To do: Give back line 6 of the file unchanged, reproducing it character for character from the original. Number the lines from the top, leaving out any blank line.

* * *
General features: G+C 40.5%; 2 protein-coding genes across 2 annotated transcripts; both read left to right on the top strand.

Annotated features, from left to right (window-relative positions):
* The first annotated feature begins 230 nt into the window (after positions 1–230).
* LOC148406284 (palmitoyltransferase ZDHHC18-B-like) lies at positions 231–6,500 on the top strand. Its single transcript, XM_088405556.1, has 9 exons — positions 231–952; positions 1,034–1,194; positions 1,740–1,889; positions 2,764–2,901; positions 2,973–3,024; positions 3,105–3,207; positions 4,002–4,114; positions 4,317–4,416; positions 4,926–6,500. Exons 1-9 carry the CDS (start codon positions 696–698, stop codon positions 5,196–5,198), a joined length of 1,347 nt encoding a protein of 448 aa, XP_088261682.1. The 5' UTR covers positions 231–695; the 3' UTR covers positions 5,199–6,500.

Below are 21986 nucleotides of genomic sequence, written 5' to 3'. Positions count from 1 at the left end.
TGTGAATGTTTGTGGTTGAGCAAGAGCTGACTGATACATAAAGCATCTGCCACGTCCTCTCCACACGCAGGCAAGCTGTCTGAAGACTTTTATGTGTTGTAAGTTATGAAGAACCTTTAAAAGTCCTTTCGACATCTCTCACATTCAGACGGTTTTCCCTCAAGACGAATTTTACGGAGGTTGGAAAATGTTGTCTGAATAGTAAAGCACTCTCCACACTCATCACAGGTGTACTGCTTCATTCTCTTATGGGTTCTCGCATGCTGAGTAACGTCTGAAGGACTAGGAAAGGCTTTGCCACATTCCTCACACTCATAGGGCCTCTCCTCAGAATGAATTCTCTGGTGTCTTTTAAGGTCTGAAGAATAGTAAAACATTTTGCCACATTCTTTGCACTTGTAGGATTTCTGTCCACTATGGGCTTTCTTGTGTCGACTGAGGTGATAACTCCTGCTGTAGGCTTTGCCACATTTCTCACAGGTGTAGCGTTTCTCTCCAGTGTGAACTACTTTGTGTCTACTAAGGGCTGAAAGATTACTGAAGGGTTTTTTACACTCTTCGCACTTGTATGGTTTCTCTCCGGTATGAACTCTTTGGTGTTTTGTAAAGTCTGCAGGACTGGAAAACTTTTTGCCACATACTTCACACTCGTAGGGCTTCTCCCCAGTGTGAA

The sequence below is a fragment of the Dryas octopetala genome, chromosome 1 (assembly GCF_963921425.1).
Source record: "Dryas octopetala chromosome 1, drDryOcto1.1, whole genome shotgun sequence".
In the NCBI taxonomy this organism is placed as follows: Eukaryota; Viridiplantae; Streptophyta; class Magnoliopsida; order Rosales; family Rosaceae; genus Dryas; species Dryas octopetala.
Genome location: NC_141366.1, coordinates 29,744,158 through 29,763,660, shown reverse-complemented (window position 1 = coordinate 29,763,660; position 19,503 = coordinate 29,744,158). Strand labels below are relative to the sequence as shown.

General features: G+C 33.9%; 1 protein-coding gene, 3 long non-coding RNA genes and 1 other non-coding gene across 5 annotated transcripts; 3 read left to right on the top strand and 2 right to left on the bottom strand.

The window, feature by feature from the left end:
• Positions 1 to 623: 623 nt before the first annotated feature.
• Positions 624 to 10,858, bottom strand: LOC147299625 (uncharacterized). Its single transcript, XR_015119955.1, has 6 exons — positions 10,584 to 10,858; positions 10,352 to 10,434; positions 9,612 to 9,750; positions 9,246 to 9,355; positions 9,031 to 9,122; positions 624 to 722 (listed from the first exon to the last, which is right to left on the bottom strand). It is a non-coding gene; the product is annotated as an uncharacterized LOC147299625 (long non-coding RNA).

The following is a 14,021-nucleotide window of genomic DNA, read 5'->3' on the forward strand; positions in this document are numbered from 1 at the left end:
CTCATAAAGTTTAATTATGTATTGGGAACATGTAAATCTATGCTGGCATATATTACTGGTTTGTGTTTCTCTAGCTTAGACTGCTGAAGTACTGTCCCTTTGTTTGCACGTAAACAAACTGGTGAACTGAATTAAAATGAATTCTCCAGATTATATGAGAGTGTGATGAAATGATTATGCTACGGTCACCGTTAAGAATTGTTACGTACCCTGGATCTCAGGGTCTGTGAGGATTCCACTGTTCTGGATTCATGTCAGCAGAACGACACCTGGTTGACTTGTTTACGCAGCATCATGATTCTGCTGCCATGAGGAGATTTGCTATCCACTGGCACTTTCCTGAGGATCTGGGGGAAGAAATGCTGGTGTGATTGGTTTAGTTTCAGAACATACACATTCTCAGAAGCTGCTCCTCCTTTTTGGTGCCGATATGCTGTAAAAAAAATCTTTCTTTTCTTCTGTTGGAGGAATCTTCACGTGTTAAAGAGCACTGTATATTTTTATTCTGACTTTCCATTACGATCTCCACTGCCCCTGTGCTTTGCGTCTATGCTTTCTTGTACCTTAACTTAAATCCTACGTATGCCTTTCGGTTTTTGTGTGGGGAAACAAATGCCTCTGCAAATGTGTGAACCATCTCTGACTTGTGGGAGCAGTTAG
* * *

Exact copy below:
TGTGAATGTTTGTGGTTGAGCAAGAGCTGACTGATACATAAAGCATCTGCCACGTCCTCTCCACACGCAGGCAAGCTGTCTGAAGACTTTTATGTGTTGTAAGTTATGAAGAACCTTTAAAAGTCCTTTCGACATCTCTCACATTCAGACGGTTTTCCCTCAAGACGAATTTTACGGAGGTTGGAAAATGTTGTCTGAATAGTAAAGCACTCTCCACACTCATCACAGGTGTACTGCTTCATTCTCTTATGGGTTCTCGCATGCTGAGTAACGTCTGAAGGACTAGGAAAGGCTTTGCCACATTCCTCACACTCATAGGGCCTCTCCTCAGAATGAATTCTCTGGTGTCTTTTAAGGTCTGAAGAATAGTAAAACATTTTGCCACATTCTTTGCACTTGTAGGATTTCTGTCCACTATGGGCTTTCTTGTGTCGACTGAGGTGATAACTCCTGCTGTAGGCTTTGCCACATTTCTCACAGGTGTAGCGTTTCTCTCCAGTGTGAACTACTTTGTGTCTACTAAGGGCTGAAAGATTACTGAAGGGTTTTTTACACTCTTCGCACTTGTATGGTTTCTCTCCGGTATGAACTCTTTGGTGTTTTGTAAAGTCTGCAGGACTGGAAAACTTTTTGCCACATACTTCACACTCGTAGGGCTTCTCCCCAGTGTGAA